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Integrating With React Components

React is one of the most popular JavaScript libraries for building user interfaces. It's architecture is based on encapsulated components that manage their own state. There are a lot of free React components available, you can find a list of most popular on this page.
Although KVision offers a rich set of different components, there will be occasions when you will need to use something that KVision does not offer. Fortunately both KVision and Kotlin/JS ecosystem allows you to include any NPM dependencies in your project. And KVision has full support for embedding external React components inside your application. React components are standardized, so it's fairly easy to learn how to use them.
Note: KVision support for React components is based on Kotlin Wrappers from JetBrains, so it's good to know how to use these libraries. You can learn the most important things from this tutorial.

Dependencies

To use React component just add kvision-react module and the required NPM dependencies to your build.gradle.kts file.
kotlin {
// ...
sourceSets["jsMain"].dependencies {
// ...
implementation(npm("react-awesome-button", "6.5.1"))
implementation(npm("prop-types", "*")) // required by react-awesome-button
implementation(npm("react-ace", "10.1.0"))
implementation(npm("ace-builds", "1.12.5"))
implementation(npm("file-loader", "*")) // required by ace-builds
implementation("io.kvision:kvision:$kvisionVersion")
implementation("io.kvision:kvision-react:$kvisionVersion")
// ... other KVision modules
}
}

Simple components

Let's start with a simple example and react-awesome-button component. First you need to declare the type of data being passed into the component.
import react.ComponentClass
import react.PropsWithChildren
external interface ReactButtonProps : PropsWithChildren {
var type: String
var size: String
var action: (dynamic, () -> Unit) -> Unit
}
val ReactButton: ComponentClass<ReactButtonProps> = require("react-awesome-button").AwesomeButtonProgress
Having this declaration, you can use the component with the react { ... } DSL builder function.
react {
ReactButton {
type = "primary"
size = "large"
action = { _, next ->
window.setTimeout({
next()
}, 3000)
}
+"React progress button"
}
}

Advanced components

React components can be stateful and can maintain internal state data. With KVision it's possible to logically relocate this internal state from React component into KVision component, where it can be accessed from the other parts of the application.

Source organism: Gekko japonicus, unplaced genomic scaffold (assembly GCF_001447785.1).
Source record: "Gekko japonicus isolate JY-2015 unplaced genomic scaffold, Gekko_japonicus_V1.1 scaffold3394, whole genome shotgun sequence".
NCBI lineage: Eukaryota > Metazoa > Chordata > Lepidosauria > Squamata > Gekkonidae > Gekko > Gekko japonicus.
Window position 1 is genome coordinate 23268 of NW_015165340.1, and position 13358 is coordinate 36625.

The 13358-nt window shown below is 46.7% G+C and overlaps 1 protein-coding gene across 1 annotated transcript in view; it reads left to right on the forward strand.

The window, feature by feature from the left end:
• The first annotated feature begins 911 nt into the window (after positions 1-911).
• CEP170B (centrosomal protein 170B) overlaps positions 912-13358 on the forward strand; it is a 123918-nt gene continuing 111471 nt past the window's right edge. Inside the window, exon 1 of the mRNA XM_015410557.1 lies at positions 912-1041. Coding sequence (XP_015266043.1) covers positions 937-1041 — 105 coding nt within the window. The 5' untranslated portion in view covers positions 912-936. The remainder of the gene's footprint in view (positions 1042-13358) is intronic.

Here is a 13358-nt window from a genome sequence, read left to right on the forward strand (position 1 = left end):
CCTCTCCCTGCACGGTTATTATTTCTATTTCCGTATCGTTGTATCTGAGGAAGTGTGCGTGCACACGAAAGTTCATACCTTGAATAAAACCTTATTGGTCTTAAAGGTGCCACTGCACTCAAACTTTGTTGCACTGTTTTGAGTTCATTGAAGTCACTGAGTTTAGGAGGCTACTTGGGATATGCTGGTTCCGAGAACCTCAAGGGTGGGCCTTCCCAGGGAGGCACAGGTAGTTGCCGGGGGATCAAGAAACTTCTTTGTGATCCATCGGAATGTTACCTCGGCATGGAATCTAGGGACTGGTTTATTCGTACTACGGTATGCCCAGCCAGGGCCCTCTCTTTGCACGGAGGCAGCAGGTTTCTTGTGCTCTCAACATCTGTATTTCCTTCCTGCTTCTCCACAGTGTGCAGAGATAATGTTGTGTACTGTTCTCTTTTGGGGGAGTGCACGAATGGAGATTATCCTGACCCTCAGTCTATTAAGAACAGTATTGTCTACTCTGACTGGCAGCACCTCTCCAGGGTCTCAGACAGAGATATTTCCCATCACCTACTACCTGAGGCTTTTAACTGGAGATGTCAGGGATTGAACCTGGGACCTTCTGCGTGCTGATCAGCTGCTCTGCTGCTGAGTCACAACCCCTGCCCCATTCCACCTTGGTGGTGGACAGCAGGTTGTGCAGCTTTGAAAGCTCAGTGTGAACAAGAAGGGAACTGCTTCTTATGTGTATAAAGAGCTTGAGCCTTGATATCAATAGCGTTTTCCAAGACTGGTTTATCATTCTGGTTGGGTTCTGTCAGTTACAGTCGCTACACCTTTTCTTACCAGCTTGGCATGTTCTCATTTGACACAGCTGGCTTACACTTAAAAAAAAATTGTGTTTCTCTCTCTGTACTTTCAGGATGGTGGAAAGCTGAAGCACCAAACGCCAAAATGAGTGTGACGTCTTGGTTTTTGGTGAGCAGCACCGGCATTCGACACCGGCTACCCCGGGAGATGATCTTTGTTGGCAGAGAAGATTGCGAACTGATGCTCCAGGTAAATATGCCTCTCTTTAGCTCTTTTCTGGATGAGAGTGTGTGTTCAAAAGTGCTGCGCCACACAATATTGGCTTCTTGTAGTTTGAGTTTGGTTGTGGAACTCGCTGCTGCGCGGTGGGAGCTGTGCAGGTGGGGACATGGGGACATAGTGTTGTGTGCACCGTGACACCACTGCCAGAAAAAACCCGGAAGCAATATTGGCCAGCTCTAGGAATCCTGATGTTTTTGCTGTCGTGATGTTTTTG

Let's use an advanced ACE code editor with react-ace component. The basic declaration is similar to the previous example (of course the component has a lot more properties then covered by this example).
import react.ComponentClass
import react.PropsWithChildren
external interface ReactAceProps : PropsWithRef<dynamic>, PropsWithChildren {
var value: String
var mode: String
var theme: String
var onChange: (String) -> Unit
}
val AceEditor: ComponentClass<ReactAceProps> = require("react-ace").default
class App : Application() {
init {
require("ace-builds/webpack-resolver") // required since webpack 5
}
// ...
}
Note: Unfortunately when using require() function you need to "guess" how to access the component class. Sometimes you need .default property, sometimes you can use the name of the class e.g. .AwesomeButtonProgress, and sometimes simple require() is enough.
Now you can use the component with advanced form of the DSL builder functionreact(initialState) { getState, changeState -> ... }.
val ace = react("some initial code") { getState, changeState ->
AceEditor {
value = getState()
mode = "kotlin"
theme = "monokai"
onChange = { value -> changeState { value } }
}
}
button("Get the code").onClick {
console.log(ace.state)
}
button("Set the code").onClick {
ace.state = "some new code"
}
You initialize the KVision React component with some initial state, which can be any type T you need. You use getState(): () -> T function to retrieve the current state and assign the correct value to the React component input property. And you can use changeState(): ((T) -> T) -> Unit function to modify the state (most of the time this function will be used with some React callbacks). After creating this two-way bindings you can both read and change the current state of the component with its .state property.

Accessing internal API of React components

Sometimes it may be necessary to access the internal api of a React component, beyond the attributes exposed in the interface. To do this, you can use the ref variable provided by PropsWithRef<T>, which is part of the kotlin-react library:
var internalEditor: dynamic = null
val ace: React<String>
init {
ace = react(state) { getState, changeState ->
val onContainerCallback = useRefCallback<dynamic> { comp ->
internalEditor = comp?.editor
}
AceEditor {
value = getState()
// other parameters
ref = onContainerCallback
}
}
}
fun moveCursorTo(line: Int, col: Int) {
internalEditor?.moveCursorTo(line, col)
}

Using KVision components as React children

Most React components can have children. Typically you can easily add other React components as React children. But you may also use KVision components with a help of kv helper function.
import io.kvision.react.kv
root("kvapp") {
react {
ElTabs {
ElTabsPane {
label = "Tab"
kv {
textInput(value = "KVision text input inside React")
}
}
}
}
}

Resources

When using React components you will also need to include resources (like CSS). Use require function inside some init {} block for this purpose.
init {
require("react-awesome-button/dist/themes/theme-blue.css")
require("ace-builds/src-noconflict/mode-kotlin")
require("ace-builds/src-noconflict/theme-monokai")
}